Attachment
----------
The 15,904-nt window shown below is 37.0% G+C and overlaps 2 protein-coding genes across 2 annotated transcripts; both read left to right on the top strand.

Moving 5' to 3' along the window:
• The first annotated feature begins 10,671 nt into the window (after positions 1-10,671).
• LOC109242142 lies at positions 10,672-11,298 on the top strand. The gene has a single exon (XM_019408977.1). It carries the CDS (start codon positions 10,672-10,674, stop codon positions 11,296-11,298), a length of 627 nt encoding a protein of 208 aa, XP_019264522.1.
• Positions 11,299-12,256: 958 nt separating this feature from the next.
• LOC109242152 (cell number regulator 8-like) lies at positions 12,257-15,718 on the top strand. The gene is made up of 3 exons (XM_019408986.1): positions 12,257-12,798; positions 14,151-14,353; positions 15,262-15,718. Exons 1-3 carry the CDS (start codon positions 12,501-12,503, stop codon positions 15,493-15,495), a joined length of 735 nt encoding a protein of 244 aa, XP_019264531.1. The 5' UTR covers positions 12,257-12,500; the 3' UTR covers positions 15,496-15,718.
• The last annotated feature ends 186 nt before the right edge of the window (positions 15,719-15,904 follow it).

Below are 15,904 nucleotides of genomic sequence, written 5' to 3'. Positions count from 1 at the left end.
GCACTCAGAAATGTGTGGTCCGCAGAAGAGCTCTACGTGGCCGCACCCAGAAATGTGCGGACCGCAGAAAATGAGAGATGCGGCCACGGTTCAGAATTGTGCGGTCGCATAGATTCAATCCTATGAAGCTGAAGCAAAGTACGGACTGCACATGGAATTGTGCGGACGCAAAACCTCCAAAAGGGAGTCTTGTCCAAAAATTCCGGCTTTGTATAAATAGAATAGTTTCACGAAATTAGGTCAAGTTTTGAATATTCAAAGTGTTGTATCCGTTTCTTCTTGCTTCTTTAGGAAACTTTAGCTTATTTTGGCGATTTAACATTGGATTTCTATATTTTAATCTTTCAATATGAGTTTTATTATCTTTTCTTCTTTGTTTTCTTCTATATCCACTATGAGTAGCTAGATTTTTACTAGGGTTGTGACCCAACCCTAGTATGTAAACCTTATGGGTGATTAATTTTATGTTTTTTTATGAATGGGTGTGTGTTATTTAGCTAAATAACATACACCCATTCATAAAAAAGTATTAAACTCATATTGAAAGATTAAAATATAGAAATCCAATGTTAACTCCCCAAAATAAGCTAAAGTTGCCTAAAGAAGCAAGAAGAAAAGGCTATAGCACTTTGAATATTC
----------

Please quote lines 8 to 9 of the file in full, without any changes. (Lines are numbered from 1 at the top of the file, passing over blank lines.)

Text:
Below are 15,904 nucleotides of genomic sequence, written 5' to 3'. Positions count from 1 at the left end.
GCACTCAGAAATGTGTGGTCCGCAGAAGAGCTCTACGTGGCCGCACCCAGAAATGTGCGGACCGCAGAAAATGAGAGATGCGGCCACGGTTCAGAATTGTGCGGTCGCATAGATTCAATCCTATGAAGCTGAAGCAAAGTACGGACTGCACATGGAATTGTGCGGACGCAAAACCTCCAAAAGGGAGTCTTGTCCAAAAATTCCGGCTTTGTATAAATAGAATAGTTTCACGAAATTAGGTCAAGTTTTGAATATTCAAAGTGTTGTATCCGTTTCTTCTTGCTTCTTTAGGAAACTTTAGCTTATTTTGGCGATTTAACATTGGATTTCTATATTTTAATCTTTCAATATGAGTTTTATTATCTTTTCTTCTTTGTTTTCTTCTATATCCACTATGAGTAGCTAGATTTTTACTAGGGTTGTGACCCAACCCTAGTATGTAAACCTTATGGGTGATTAATTTTATGTTTTTTTATGAATGGGTGTGTGTTATTTAGCTAAATAACATACACCCATTCATAAAAAAGTATTAAACTCATATTGAAAGATTAAAATATAGAAATCCAATGTTAACTCCCCAAAATAAGCTAAAGTTGCCTAAAGAAGCAAGAAGAAAAGGCTATAGCACTTTGAATATTC